Power Rangers: Getting Nostalgia Wrong


When I was growing up the three pieces of media that most influenced my life were Teenage Mutant Ninja Turtles, Batman, and the Power Rangers. Had I grown up in a more gender-understanding time, My Little Pony would likely also be part of that mix, but as it stands I wasn’t allowed to like that one. We live in a world now where the name of the game is nostalgia. All forms of media, especially movies, cost so damn much to make now that having your project bomb can be devastating to the studio producing it. Because of that, studios are betting their money on nostalgia properties from the time older generations were kids since they already have built-in fan bases with disposable income from which to gauge a reasonable expectation of viewership. Sometimes this gives us great things like the Marvel Cinematic Universe and the return of Star Wars. Other times it makes god-awful shit like the latest crop of DC superhero movies and anything Michael Bay has touched that involved a licensed property.

If you look at all the things that failed over the years to win the hearts of those nostalgic for their original forms, they tend to follow a similar patterns in their mistakes; mostly that they focus too heavily on the visual aesthetic of bringing the old property to a modern age while pretty much ignoring the particular heart and soul of the original that the fans fell in love with. For a great example, the Transformers themselves in Bay’s movies are an amazing spectacle of CGI achievement. I mean, who among us in our youths would have ever dreamed of the Transformers looking that cool? But the films fell flat because the kept the Transformers as background noise so they could focus on Shia Labeouf’s quest to get in Meghan Fox’s pants. Just making our old stuff look new isn’t going to cut it, and I fear we’re in for more of the same with the Power Rangers movie.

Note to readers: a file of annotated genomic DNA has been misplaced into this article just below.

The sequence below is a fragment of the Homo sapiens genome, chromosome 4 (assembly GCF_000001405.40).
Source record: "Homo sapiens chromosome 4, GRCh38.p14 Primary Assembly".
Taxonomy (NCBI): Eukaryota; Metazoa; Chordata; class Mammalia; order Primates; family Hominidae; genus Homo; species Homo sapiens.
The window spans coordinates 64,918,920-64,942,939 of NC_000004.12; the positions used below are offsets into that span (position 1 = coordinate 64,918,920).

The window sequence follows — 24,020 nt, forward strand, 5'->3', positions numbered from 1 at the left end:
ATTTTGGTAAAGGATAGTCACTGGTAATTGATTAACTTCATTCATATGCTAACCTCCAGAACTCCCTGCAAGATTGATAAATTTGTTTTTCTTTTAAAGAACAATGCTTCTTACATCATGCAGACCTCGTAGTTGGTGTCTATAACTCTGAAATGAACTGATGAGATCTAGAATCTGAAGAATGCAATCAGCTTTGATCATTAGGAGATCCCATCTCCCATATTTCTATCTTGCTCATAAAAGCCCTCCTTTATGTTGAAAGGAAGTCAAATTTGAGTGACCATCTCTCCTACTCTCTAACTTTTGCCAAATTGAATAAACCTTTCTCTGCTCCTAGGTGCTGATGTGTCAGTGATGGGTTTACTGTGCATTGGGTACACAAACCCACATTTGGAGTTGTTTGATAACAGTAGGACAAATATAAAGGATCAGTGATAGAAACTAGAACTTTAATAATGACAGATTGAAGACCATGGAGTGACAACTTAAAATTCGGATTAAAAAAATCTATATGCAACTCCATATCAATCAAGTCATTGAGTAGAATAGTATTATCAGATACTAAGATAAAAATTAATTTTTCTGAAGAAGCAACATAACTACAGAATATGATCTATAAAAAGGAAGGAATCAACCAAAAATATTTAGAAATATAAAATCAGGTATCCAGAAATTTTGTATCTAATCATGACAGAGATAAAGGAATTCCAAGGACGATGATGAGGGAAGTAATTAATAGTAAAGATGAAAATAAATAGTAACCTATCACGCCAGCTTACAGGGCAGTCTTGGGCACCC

After I watched the first trailer for this movie, I was left feeling more aggravated than anything else. I remember tweeting at the time, “Is this a movie about the kids from the Breakfast Club getting super powers?”. Nothing about what I was seeing felt like a Power Ranger’s movie. With the new trailer, I was hoping the inclusion of the suits and Zords in motion would help to amp my excitement. And yea, they looked cool and all, but I still wasn’t feeling it. I took some time after that to ponder on what was bothering me so much. What was it about this that was turning me off? It wasn’t the designs. I think the new suits look awesome, the redesign of Rita is really interesting, and Zordon looks cool as hell! Everything looks great! Well…not everything. I have no idea what the fuck that little metallic abomination was, but it wasn’t Alpha Five.


Seriously, what the fuck is this?!

Visually, I’m pretty much on board. Much like the Transformers, seeing a modern re-imagining of my beloved Rangers and their kick-ass Zords is exciting. So why can I tell I’m in for disappointment just from seeing the trailer? Well…I think I finally figured it out.